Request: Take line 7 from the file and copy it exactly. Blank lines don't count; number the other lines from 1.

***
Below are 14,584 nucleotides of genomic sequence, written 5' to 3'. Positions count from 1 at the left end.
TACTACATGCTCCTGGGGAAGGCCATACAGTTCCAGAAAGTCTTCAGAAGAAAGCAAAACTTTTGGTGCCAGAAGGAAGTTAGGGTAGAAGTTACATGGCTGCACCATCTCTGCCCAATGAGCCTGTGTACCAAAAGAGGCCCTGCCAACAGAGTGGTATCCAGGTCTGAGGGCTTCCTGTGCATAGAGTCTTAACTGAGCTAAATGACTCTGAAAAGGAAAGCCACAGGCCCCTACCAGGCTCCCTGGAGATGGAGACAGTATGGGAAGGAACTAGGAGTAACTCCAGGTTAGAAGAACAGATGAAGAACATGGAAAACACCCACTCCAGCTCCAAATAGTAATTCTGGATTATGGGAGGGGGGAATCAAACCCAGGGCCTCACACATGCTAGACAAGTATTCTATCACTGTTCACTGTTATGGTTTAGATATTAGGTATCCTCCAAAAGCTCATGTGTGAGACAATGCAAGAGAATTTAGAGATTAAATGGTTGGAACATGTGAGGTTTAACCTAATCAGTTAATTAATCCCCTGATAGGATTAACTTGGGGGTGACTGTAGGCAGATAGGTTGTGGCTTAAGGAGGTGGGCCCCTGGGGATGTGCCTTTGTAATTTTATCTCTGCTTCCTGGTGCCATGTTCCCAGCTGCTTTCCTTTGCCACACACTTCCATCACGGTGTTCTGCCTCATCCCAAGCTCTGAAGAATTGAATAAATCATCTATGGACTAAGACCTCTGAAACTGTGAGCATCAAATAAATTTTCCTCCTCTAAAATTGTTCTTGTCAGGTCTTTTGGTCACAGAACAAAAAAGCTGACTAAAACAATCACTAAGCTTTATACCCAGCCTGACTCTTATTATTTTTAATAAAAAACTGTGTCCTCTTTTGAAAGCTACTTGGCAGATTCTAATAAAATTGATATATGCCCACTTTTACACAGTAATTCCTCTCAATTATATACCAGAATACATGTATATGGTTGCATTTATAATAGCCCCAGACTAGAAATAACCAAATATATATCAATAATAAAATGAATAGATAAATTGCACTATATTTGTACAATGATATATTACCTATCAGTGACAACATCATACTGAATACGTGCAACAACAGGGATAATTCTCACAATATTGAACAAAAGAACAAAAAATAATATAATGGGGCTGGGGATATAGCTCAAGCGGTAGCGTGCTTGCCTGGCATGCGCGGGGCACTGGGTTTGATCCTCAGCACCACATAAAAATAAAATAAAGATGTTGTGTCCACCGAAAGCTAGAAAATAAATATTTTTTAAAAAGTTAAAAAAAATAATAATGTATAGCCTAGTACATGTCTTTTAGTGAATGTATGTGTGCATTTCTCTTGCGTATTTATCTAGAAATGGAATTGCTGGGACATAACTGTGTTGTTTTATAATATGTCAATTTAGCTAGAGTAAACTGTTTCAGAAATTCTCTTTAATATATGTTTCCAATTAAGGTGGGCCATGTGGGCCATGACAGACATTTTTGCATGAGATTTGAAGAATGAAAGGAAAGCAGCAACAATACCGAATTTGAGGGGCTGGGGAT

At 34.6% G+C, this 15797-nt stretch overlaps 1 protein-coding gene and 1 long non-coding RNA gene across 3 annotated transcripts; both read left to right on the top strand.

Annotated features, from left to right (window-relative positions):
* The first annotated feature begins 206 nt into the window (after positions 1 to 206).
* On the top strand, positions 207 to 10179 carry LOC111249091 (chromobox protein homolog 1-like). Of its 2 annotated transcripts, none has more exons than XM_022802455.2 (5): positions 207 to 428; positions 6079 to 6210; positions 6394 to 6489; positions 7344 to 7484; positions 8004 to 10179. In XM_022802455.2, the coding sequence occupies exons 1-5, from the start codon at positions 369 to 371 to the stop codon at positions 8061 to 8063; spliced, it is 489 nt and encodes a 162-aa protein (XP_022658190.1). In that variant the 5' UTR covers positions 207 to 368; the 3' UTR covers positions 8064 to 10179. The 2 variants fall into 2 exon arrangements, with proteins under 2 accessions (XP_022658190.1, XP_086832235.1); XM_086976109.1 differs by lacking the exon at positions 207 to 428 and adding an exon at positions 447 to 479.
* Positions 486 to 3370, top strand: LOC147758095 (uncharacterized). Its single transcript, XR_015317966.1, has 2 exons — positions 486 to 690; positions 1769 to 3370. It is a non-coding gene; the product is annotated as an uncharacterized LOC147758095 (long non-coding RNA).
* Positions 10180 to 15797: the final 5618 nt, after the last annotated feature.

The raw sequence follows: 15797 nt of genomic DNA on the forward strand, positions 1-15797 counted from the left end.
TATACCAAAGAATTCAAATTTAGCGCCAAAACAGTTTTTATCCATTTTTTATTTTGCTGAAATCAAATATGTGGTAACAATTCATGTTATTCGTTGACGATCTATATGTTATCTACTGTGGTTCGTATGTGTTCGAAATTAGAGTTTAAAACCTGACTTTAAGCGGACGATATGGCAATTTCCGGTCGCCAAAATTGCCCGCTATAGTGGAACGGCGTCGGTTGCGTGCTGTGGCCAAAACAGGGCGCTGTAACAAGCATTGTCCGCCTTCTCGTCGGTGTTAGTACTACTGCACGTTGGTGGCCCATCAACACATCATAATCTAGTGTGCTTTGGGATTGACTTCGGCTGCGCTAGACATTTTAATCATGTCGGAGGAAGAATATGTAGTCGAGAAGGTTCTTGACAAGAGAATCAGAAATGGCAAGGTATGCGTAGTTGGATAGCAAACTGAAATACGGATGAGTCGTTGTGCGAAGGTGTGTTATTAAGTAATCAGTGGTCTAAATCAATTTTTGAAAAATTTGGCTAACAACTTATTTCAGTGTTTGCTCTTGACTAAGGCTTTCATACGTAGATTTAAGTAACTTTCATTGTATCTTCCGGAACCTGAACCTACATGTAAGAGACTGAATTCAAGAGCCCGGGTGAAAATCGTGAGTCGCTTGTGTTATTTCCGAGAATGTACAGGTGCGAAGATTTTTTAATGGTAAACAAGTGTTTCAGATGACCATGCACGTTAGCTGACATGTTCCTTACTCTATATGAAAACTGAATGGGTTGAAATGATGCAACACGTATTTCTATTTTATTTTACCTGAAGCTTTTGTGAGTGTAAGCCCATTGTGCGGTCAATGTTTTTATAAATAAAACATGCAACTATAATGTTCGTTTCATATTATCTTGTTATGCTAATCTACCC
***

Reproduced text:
* Positions 486 to 3370, top strand: LOC147758095 (uncharacterized). Its single transcript, XR_015317966.1, has 2 exons — positions 486 to 690; positions 1769 to 3370. It is a non-coding gene; the product is annotated as an uncharacterized LOC147758095 (long non-coding RNA).